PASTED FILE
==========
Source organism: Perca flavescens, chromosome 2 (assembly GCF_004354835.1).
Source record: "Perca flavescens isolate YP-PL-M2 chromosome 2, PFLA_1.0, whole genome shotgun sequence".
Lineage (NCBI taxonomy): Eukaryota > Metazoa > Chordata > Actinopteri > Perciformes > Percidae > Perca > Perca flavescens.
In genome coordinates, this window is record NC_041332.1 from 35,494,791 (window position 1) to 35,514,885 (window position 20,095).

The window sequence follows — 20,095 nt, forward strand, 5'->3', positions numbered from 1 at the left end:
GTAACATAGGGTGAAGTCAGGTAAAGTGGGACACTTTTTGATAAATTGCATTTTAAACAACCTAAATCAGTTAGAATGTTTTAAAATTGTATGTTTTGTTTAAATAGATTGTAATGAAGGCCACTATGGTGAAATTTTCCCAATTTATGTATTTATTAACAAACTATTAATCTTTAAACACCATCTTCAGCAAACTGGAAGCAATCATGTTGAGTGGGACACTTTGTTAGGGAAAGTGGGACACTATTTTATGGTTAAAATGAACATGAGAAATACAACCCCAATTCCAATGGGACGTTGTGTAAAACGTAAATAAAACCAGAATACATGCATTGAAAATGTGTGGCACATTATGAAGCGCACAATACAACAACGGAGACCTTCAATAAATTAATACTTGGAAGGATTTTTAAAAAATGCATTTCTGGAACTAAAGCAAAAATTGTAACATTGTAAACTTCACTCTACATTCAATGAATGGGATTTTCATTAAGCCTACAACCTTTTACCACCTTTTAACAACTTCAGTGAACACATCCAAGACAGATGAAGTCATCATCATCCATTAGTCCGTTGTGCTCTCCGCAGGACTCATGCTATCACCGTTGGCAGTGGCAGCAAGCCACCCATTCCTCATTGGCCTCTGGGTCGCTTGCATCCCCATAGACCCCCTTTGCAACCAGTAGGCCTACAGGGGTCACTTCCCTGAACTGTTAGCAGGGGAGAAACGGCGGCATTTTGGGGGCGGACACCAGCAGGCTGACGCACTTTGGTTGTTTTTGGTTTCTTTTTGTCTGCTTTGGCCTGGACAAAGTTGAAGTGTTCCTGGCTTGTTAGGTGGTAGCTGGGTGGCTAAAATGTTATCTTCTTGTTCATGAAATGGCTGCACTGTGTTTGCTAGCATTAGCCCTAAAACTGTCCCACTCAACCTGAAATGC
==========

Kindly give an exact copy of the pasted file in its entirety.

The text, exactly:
Source organism: Perca flavescens, chromosome 2 (assembly GCF_004354835.1).
Source record: "Perca flavescens isolate YP-PL-M2 chromosome 2, PFLA_1.0, whole genome shotgun sequence".
Lineage (NCBI taxonomy): Eukaryota > Metazoa > Chordata > Actinopteri > Perciformes > Percidae > Perca > Perca flavescens.
In genome coordinates, this window is record NC_041332.1 from 35,494,791 (window position 1) to 35,514,885 (window position 20,095).

The window sequence follows — 20,095 nt, forward strand, 5'->3', positions numbered from 1 at the left end:
GTAACATAGGGTGAAGTCAGGTAAAGTGGGACACTTTTTGATAAATTGCATTTTAAACAACCTAAATCAGTTAGAATGTTTTAAAATTGTATGTTTTGTTTAAATAGATTGTAATGAAGGCCACTATGGTGAAATTTTCCCAATTTATGTATTTATTAACAAACTATTAATCTTTAAACACCATCTTCAGCAAACTGGAAGCAATCATGTTGAGTGGGACACTTTGTTAGGGAAAGTGGGACACTATTTTATGGTTAAAATGAACATGAGAAATACAACCCCAATTCCAATGGGACGTTGTGTAAAACGTAAATAAAACCAGAATACATGCATTGAAAATGTGTGGCACATTATGAAGCGCACAATACAACAACGGAGACCTTCAATAAATTAATACTTGGAAGGATTTTTAAAAAATGCATTTCTGGAACTAAAGCAAAAATTGTAACATTGTAAACTTCACTCTACATTCAATGAATGGGATTTTCATTAAGCCTACAACCTTTTACCACCTTTTAACAACTTCAGTGAACACATCCAAGACAGATGAAGTCATCATCATCCATTAGTCCGTTGTGCTCTCCGCAGGACTCATGCTATCACCGTTGGCAGTGGCAGCAAGCCACCCATTCCTCATTGGCCTCTGGGTCGCTTGCATCCCCATAGACCCCCTTTGCAACCAGTAGGCCTACAGGGGTCACTTCCCTGAACTGTTAGCAGGGGAGAAACGGCGGCATTTTGGGGGCGGACACCAGCAGGCTGACGCACTTTGGTTGTTTTTGGTTTCTTTTTGTCTGCTTTGGCCTGGACAAAGTTGAAGTGTTCCTGGCTTGTTAGGTGGTAGCTGGGTGGCTAAAATGTTATCTTCTTGTTCATGAAATGGCTGCACTGTGTTTGCTAGCATTAGCCCTAAAACTGTCCCACTCAACCTGAAATGC